In any divorce, there is a powerful impulse to point fingers and try to prove — to yourself, to your loved ones or to the courts — who is to blame for the demise of a marriage. However, understand that it is not necessary to prove fault in a Florida divorce in order to seek dissolution of the marriage, as Florida is a no-fault divorce state.

This is not to say that fault is completely irrelevant. Under some circumstances, the reason for your divorce can affect elements of the settlement, including finances and child custody.

How fault can affect your finances

If your marriage is ending because of abuse, infidelity or similar behaviors, then the victim or non-offending party can be in a position to secure more money.

In some cases, this might be explained in a prenuptial agreement that specifies financial penalties or awards in the event of marital misconduct; in other cases, the courts might award alimony or a larger share of the marital estate to the person who was mistreated.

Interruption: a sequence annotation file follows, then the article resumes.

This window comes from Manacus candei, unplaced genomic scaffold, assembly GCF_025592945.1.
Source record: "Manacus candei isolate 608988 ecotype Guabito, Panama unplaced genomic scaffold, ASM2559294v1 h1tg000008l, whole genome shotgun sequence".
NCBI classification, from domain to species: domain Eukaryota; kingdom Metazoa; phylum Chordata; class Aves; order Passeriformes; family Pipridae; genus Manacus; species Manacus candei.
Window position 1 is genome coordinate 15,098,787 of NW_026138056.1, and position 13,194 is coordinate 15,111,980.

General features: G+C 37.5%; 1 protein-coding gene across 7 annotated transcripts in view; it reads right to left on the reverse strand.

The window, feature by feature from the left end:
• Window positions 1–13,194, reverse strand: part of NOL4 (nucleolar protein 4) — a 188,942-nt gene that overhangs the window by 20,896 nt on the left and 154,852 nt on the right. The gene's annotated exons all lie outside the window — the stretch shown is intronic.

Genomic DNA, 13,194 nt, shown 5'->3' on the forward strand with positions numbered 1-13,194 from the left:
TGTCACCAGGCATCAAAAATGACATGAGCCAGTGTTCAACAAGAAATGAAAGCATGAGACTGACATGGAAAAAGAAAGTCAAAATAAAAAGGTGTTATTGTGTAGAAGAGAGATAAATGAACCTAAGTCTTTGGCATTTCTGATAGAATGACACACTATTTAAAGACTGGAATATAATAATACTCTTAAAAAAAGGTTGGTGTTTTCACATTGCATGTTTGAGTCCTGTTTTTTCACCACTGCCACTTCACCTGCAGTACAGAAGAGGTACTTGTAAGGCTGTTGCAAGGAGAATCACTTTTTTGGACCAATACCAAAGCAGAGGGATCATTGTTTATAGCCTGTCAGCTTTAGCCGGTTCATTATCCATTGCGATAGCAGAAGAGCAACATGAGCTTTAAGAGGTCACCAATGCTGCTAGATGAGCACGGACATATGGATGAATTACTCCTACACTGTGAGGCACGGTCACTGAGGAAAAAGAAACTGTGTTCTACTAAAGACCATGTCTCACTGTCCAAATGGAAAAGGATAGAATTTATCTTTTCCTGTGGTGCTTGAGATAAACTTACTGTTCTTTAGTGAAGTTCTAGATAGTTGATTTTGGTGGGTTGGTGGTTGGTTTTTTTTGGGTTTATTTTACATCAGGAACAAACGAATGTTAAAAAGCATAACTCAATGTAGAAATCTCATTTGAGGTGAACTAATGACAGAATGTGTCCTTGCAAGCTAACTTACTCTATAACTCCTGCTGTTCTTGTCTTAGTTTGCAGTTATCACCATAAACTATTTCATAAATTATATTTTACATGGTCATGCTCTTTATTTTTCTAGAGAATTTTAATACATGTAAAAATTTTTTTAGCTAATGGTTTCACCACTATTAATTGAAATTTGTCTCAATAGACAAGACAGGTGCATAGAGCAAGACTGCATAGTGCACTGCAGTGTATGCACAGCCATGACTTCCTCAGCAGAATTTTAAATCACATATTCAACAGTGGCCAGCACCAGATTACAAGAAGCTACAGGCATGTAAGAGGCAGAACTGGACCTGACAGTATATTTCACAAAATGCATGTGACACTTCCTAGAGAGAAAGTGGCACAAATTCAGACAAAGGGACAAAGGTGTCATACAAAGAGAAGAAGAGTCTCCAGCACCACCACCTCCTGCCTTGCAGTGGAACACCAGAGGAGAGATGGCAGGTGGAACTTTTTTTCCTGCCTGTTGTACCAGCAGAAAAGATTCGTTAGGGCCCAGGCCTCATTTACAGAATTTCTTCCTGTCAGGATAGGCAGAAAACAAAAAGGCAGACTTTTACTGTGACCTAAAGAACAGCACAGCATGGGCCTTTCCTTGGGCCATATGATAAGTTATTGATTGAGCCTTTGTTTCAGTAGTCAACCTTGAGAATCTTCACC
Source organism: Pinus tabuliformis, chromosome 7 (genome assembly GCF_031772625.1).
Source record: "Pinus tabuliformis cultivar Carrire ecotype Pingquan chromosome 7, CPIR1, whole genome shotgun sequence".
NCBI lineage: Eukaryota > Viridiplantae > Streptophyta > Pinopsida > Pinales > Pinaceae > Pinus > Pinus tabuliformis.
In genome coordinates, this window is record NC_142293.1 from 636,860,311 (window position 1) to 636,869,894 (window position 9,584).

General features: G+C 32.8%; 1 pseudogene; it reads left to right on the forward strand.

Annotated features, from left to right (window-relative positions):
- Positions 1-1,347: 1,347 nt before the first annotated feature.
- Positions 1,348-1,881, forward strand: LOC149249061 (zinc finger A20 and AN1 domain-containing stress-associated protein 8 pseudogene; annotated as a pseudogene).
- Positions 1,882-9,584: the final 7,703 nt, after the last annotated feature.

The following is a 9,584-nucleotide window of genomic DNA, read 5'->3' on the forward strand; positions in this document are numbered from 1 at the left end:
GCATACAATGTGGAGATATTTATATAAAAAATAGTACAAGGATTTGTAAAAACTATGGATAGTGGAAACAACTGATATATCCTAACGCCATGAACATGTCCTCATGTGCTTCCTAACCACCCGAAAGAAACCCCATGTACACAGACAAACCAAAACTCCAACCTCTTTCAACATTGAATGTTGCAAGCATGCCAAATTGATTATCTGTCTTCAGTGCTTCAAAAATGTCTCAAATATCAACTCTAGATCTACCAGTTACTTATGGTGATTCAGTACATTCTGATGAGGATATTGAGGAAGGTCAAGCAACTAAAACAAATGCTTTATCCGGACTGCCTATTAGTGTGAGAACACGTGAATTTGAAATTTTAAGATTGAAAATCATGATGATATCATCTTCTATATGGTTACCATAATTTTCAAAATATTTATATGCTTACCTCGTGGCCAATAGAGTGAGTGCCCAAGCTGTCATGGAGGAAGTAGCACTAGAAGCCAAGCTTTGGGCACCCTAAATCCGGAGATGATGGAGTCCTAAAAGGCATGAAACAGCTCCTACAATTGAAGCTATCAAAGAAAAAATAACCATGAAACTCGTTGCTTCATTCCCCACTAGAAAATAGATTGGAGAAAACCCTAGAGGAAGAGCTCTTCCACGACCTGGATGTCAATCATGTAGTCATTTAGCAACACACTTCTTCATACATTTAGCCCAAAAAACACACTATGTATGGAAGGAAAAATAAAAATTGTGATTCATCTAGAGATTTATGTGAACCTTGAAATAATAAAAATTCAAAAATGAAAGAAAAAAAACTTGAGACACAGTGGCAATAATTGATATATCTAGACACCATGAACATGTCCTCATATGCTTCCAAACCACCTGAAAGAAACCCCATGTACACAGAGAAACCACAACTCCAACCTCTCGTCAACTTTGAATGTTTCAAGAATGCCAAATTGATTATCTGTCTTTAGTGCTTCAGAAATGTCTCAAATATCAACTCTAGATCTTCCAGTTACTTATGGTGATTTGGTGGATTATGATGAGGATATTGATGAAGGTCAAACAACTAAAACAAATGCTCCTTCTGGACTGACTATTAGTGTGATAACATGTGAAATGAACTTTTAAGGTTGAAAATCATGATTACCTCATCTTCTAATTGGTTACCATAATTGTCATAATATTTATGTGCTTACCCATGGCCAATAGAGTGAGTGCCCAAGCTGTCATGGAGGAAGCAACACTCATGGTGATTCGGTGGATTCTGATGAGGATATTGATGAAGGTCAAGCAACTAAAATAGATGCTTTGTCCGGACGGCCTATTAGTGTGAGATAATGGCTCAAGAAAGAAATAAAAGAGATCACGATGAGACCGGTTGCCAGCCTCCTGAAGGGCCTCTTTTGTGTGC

How fault can affect child custody

Courts award custody based on the best interests of the child. Generally, this means both parents will have frequent and continuing contact with the child.

However, if reports related to domestic violence, substance abuse or criminal misconduct are involved in the split, then the offending party may see his or her parenting time and rights compromised. This is because it may not be in the best interests of a child to be with a parent who is dangerous or unable to provide suitable care.

Don’t let finger-pointing control your divorce

It can be very easy to focus on proving the faults, shortcomings and misdeeds of your ex when you are pitted against each other in a divorce. However, simply put, you do not need to prove fault in order to have grounds for divorce in Florida. Further, the courts have a very different view on fault and personal flaws, and oftentimes they are less relevant than people expect.

Working with an attorney can help you determine if and how blame or fault may be relevant during your divorce. It can also help you stay focused on finding the fair resolution you deserve.